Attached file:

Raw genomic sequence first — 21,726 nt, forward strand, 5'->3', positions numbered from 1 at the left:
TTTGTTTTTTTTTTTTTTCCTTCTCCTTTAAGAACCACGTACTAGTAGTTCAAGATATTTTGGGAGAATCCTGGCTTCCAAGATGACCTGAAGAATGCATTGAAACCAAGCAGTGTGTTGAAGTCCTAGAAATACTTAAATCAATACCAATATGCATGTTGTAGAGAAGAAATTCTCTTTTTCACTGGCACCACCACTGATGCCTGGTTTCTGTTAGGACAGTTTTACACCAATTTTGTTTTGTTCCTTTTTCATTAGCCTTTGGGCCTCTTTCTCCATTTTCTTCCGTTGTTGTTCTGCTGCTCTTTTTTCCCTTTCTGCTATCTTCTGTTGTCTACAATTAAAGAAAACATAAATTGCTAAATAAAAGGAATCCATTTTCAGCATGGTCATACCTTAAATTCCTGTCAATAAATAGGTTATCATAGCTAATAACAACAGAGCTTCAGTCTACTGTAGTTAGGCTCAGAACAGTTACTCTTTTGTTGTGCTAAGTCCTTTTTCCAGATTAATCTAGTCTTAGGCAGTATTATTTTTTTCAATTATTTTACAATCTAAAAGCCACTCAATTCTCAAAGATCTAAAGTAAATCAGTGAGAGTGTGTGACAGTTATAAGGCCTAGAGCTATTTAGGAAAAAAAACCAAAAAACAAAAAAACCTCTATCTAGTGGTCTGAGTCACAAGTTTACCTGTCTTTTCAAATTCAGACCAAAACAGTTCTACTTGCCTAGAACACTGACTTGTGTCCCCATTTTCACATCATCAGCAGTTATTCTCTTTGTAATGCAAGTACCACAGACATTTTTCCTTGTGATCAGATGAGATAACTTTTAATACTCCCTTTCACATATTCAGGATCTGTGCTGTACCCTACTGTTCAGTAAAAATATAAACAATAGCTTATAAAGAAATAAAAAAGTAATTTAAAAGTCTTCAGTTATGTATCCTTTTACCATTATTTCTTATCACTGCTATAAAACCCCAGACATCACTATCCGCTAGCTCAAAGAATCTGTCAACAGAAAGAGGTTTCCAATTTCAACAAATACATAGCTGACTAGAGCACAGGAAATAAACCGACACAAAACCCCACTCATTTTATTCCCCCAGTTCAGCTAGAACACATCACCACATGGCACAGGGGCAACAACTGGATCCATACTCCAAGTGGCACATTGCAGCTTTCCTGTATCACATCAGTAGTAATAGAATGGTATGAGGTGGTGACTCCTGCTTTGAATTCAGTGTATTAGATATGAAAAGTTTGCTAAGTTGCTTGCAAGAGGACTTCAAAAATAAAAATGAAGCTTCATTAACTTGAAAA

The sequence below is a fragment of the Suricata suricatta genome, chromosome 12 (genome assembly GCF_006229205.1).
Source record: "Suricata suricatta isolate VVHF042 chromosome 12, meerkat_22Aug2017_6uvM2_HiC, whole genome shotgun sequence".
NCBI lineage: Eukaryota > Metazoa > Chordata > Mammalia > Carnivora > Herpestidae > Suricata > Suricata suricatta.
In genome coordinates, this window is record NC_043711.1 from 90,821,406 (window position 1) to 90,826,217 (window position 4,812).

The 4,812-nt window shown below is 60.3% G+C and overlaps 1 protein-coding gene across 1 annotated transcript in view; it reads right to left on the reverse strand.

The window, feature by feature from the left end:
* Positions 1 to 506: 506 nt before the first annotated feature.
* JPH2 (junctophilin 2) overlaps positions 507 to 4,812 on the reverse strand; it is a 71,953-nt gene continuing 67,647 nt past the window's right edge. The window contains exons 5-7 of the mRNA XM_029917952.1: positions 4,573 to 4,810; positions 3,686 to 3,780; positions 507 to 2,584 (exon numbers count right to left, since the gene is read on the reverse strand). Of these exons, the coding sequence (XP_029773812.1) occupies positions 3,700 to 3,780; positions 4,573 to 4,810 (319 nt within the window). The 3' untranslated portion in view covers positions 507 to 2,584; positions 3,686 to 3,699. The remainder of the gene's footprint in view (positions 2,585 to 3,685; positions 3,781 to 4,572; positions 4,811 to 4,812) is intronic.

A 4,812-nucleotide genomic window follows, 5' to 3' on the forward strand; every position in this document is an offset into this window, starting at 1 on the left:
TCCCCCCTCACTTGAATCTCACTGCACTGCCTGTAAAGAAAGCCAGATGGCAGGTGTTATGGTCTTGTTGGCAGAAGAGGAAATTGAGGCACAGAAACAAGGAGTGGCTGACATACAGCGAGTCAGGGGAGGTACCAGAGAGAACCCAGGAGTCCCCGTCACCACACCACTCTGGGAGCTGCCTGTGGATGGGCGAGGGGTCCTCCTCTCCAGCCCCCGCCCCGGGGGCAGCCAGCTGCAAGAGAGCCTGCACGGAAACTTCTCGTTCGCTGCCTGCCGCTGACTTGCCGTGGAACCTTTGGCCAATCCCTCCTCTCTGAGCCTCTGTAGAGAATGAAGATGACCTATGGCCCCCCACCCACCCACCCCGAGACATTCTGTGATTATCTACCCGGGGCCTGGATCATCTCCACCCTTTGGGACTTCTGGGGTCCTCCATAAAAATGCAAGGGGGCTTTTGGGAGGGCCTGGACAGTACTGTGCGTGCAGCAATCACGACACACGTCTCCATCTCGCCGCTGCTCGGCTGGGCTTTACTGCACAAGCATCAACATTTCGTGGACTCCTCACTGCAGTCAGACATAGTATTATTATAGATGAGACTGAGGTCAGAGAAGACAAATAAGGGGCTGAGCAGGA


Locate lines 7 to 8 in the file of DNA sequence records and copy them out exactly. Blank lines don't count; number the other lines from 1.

The 4,812-nt window shown below is 60.3% G+C and overlaps 1 protein-coding gene across 1 annotated transcript in view; it reads right to left on the reverse strand.

The window, feature by feature from the left end: